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The next morning I was back on the road for an 8 hour, 270 mile ride to Oaxaca via Highway 190. On my way out of town I had my first run in with the police. A motorcycle cop pulled me over. Immediately I didn’t speak any Spanish 🙂 The only thing he could say in English was “red.” Maybe it’s because I turned right on red or because I went through a yellow light that was turning red. I’m not sure, I just played dumb (and friendly). I could see that he was getting frustrated by not being able to tell me what I did wrong. I flipped the situation and asked for directions by pointing at my map. He came to the rescue with his machismo and showed the way out of town. I made him feel like he saved the day and I didn’t get a ticket or pay a bribe!

Once again, the mountain roads were spectacular. Many of the backpackers I’ve met sleep all day on a bus. I feel fortunate to experience so much more by riding through all the small towns and interacting with the landscape and people. The motorbike is such a beautiful mode of travel!

p.s. I ran over a snake today.

Categories: Mexico | 4 Comments

San Miguel de Allende & Xilitla

After leaving the quiet mining town of Real de Catorce I passed the Tropic of Cancer and onto San Miguel de Allende. The town boasts about 10,000 expats who come to enjoy the beautiful colonial architecture and year-round mild climate.

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I met two Polish travelers who are hitchhiking around the world and using CouchSurfing to find places to stay along the way. I decided to give it a shot and met up with Michael who is a retired American now living in San Miguel. He has an awesome condo just outside the hustle and bustle of downtown that’s located next to a local market.

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Walking around this beautiful town I was drawn to the plethora of doors. I started a little photography project to find and photograph interesting doors in San Miguel. Here are a few:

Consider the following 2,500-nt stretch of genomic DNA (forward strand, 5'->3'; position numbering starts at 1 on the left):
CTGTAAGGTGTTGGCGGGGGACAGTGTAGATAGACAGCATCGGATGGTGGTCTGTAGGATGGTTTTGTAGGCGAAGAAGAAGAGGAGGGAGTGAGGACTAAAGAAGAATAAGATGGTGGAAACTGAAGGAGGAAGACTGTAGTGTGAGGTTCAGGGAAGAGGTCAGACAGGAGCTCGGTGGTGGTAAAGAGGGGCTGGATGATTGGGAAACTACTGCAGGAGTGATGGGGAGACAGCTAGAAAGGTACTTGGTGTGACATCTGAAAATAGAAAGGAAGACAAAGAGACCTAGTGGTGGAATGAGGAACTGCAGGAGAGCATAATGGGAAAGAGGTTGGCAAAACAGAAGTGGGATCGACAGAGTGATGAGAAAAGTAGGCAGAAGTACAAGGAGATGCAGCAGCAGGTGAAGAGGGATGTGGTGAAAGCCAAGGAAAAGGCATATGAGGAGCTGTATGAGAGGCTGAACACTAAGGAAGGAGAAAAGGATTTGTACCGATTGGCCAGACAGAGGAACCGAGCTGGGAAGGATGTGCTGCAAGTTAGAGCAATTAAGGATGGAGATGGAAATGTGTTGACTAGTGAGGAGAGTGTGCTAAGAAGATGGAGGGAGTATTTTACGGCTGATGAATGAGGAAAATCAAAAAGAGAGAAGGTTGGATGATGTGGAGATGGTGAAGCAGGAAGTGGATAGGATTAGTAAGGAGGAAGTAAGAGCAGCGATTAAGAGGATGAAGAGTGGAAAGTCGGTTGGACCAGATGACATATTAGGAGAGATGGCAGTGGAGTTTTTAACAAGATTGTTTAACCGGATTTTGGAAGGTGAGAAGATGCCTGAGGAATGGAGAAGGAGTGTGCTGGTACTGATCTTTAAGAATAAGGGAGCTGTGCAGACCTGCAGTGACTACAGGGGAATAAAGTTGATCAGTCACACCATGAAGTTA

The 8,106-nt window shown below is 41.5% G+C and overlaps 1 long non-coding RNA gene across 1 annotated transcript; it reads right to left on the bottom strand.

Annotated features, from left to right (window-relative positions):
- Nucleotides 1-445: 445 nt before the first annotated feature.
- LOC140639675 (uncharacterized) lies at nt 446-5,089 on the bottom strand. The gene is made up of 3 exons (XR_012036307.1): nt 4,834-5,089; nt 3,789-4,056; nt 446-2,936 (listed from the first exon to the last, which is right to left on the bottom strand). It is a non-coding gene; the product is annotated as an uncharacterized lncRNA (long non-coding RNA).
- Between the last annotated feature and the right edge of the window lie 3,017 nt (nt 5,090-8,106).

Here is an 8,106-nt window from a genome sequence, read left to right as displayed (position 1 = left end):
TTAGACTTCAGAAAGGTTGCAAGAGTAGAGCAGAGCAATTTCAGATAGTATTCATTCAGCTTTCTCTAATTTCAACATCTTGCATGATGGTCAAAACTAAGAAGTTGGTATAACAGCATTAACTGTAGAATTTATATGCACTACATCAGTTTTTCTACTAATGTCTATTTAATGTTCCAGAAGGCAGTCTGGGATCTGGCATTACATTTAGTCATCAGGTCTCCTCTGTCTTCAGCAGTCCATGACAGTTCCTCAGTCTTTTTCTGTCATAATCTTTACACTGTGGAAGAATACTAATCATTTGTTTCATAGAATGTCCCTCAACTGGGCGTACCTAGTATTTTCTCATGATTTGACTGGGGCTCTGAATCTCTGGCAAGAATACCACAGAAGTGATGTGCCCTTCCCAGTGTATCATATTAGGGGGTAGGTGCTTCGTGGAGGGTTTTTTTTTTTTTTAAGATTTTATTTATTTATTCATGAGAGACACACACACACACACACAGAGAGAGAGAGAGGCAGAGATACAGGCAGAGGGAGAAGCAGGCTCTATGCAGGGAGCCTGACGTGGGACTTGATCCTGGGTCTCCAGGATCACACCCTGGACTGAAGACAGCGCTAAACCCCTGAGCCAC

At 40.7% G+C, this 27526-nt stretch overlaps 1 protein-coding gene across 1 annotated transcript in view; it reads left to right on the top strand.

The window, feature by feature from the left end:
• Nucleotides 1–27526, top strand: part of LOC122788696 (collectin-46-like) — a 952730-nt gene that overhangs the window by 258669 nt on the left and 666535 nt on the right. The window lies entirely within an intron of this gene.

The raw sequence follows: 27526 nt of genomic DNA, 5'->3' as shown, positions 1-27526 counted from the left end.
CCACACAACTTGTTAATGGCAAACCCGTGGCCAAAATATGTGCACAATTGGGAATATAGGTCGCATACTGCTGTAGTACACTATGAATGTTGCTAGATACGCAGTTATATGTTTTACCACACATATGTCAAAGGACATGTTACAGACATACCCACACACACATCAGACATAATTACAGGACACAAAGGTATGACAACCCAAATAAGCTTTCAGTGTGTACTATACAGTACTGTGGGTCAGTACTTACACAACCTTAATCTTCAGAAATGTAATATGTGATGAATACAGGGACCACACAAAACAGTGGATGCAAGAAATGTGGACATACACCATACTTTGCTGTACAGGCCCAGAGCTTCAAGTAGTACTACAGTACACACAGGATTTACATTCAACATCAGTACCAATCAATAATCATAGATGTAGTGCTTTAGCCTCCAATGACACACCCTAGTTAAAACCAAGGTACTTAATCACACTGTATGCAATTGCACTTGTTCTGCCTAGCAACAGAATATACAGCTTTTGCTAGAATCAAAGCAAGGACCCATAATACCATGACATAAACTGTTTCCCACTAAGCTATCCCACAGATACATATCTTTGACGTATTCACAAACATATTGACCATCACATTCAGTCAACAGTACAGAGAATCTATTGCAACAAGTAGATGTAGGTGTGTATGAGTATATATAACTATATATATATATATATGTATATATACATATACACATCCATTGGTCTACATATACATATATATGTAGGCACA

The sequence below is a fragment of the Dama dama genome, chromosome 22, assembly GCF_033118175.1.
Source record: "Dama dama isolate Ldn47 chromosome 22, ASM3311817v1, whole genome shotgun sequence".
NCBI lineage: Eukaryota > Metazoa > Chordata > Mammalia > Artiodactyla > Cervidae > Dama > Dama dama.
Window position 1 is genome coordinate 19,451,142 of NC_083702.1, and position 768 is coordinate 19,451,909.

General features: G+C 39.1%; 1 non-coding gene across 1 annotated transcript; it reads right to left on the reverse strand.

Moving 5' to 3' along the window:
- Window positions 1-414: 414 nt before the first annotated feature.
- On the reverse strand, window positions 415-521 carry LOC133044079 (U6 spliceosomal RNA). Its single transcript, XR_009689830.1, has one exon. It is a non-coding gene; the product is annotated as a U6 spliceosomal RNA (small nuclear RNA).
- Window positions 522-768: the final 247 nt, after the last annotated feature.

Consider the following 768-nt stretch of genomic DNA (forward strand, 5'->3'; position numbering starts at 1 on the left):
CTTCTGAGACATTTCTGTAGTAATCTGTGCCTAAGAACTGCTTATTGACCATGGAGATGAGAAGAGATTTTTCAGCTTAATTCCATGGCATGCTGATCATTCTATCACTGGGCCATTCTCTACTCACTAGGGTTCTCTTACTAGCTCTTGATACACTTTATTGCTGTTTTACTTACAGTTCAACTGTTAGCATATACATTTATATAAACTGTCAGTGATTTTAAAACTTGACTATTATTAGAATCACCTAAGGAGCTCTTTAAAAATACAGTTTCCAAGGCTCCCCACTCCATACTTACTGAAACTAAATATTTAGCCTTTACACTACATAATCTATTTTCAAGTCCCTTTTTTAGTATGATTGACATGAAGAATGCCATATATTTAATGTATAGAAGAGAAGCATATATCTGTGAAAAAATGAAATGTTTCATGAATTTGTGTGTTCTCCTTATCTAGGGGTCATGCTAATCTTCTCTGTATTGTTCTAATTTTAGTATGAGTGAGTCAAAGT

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By the time I reached San Miguel I had ridden my bike over 5,300 miles! It was time for an oil change. I emailed the owner of Motos y Mas, Alberto. He let me know that they were on holiday but he offered to come in nonetheless. We changed the oil and filter, added a small inline fuel filter (I’ve already had to clean out the jets twice…), fixed the broken turn signal wiring, and tightened the shifter. Alberto also leads group rides for MotoDiscovery and is headed down to Ushuaia in a few months. I mentioned that I had seen numerous KLR’s around San Miguel. It turns out that Alberto imports them. If you’re in San Miguel on a bike, be sure to check in with Alberto.

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By the time I left Alberto’s shop it was noon and I had 230 mountainous miles to ride before the next stop, Xilitla (pronounced hey-leet-la). The roads were beautiful; lots of twisties up and down through the mountains. I realized I couldn’t let my guard down after I saw a few folks passing on blind corners…  The dry desert eventually changed to luscious green cloud forest at about 8,000 feet with fog so thick that I could barely see 10 feet in front of the bike. It was spectacular scenery but unfortunately, I only stopped once in the mountains to grab a photo.

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Before entering Mexico I was given three pieces of advice from friends:

  1. Don’t get stabbed in Barcelona – I think I’ll be ok on this side of the Atlantic.
  2. Buy a nice camera – I bought a Canon G11 to replace the cheap point and shoot.
  3. NEVER ride at night…

I was concerned that my shadow was getting longer and I still had many miles to ride. I kept on, driving perhaps a little too fast through the mountains, passing trucks and buses when the coast was clear. Coming around a corner, without any warning, the road was under construction and the smooth pavement immediately turned to gravel. I struggled to reduce my speed and remain in control as I eased on the brakes. Phew… that woke me up. Shortly there after the sun had dropped behind the mountains and a light rain had started. Finally, I arrived at Xilitla as night set in. I quickly found a hotel to get out of the rain and get some rest.

By the next morning the rain had stopped and I went to visit the the main attraction – Las Pozas (The Pools/Wells). This interesting place was created by the imagination (and wealth) of the surrealist Englishman, Edward James. Although it looks like ancient Mayan ruins, in fact it was built only 5 decades ago. I enjoyed walking around the funky creations (that lack handrails – try that in the US!) where the jungle has begun to take back its land. Although it was very creative, I found it hard to connect to these “ruins” as they aren’t ruins that were constructed by an ancient civilization.

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I’ll be back on the road in the morning for another full days ride. Cheers.

Categories: Mexico | 4 Comments